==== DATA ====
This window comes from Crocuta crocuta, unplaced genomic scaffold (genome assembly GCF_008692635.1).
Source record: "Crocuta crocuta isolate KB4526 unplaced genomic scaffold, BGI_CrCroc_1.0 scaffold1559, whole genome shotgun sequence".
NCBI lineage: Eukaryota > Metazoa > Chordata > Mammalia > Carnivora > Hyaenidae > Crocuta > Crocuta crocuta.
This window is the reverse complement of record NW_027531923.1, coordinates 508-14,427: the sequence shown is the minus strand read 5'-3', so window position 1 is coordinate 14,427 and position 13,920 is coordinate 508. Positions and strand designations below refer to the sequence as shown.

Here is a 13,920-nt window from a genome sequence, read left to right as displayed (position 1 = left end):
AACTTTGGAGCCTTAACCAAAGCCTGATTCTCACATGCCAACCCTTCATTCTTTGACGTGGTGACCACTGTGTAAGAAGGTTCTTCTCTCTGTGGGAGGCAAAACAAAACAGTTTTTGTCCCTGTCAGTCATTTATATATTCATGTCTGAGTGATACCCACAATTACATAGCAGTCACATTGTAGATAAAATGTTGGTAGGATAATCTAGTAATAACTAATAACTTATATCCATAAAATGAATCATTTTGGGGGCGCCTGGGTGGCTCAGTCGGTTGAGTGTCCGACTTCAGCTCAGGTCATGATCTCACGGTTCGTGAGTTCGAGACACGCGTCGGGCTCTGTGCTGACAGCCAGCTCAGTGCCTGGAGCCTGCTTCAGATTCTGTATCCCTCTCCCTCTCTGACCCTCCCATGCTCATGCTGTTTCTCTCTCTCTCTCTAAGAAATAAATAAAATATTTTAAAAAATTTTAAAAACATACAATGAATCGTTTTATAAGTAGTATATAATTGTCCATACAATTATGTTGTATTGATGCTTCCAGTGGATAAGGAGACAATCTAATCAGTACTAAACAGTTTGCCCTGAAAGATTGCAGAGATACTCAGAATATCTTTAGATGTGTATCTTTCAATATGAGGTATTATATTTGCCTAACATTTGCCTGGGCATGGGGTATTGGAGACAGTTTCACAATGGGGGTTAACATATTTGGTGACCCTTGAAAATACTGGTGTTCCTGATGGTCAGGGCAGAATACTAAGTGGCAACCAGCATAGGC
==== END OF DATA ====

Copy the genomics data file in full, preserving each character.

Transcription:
This window comes from Crocuta crocuta, unplaced genomic scaffold (genome assembly GCF_008692635.1).
Source record: "Crocuta crocuta isolate KB4526 unplaced genomic scaffold, BGI_CrCroc_1.0 scaffold1559, whole genome shotgun sequence".
NCBI lineage: Eukaryota > Metazoa > Chordata > Mammalia > Carnivora > Hyaenidae > Crocuta > Crocuta crocuta.
This window is the reverse complement of record NW_027531923.1, coordinates 508-14,427: the sequence shown is the minus strand read 5'-3', so window position 1 is coordinate 14,427 and position 13,920 is coordinate 508. Positions and strand designations below refer to the sequence as shown.

Here is a 13,920-nt window from a genome sequence, read left to right as displayed (position 1 = left end):
AACTTTGGAGCCTTAACCAAAGCCTGATTCTCACATGCCAACCCTTCATTCTTTGACGTGGTGACCACTGTGTAAGAAGGTTCTTCTCTCTGTGGGAGGCAAAACAAAACAGTTTTTGTCCCTGTCAGTCATTTATATATTCATGTCTGAGTGATACCCACAATTACATAGCAGTCACATTGTAGATAAAATGTTGGTAGGATAATCTAGTAATAACTAATAACTTATATCCATAAAATGAATCATTTTGGGGGCGCCTGGGTGGCTCAGTCGGTTGAGTGTCCGACTTCAGCTCAGGTCATGATCTCACGGTTCGTGAGTTCGAGACACGCGTCGGGCTCTGTGCTGACAGCCAGCTCAGTGCCTGGAGCCTGCTTCAGATTCTGTATCCCTCTCCCTCTCTGACCCTCCCATGCTCATGCTGTTTCTCTCTCTCTCTCTAAGAAATAAATAAAATATTTTAAAAAATTTTAAAAACATACAATGAATCGTTTTATAAGTAGTATATAATTGTCCATACAATTATGTTGTATTGATGCTTCCAGTGGATAAGGAGACAATCTAATCAGTACTAAACAGTTTGCCCTGAAAGATTGCAGAGATACTCAGAATATCTTTAGATGTGTATCTTTCAATATGAGGTATTATATTTGCCTAACATTTGCCTGGGCATGGGGTATTGGAGACAGTTTCACAATGGGGGTTAACATATTTGGTGACCCTTGAAAATACTGGTGTTCCTGATGGTCAGGGCAGAATACTAAGTGGCAACCAGCATAGGC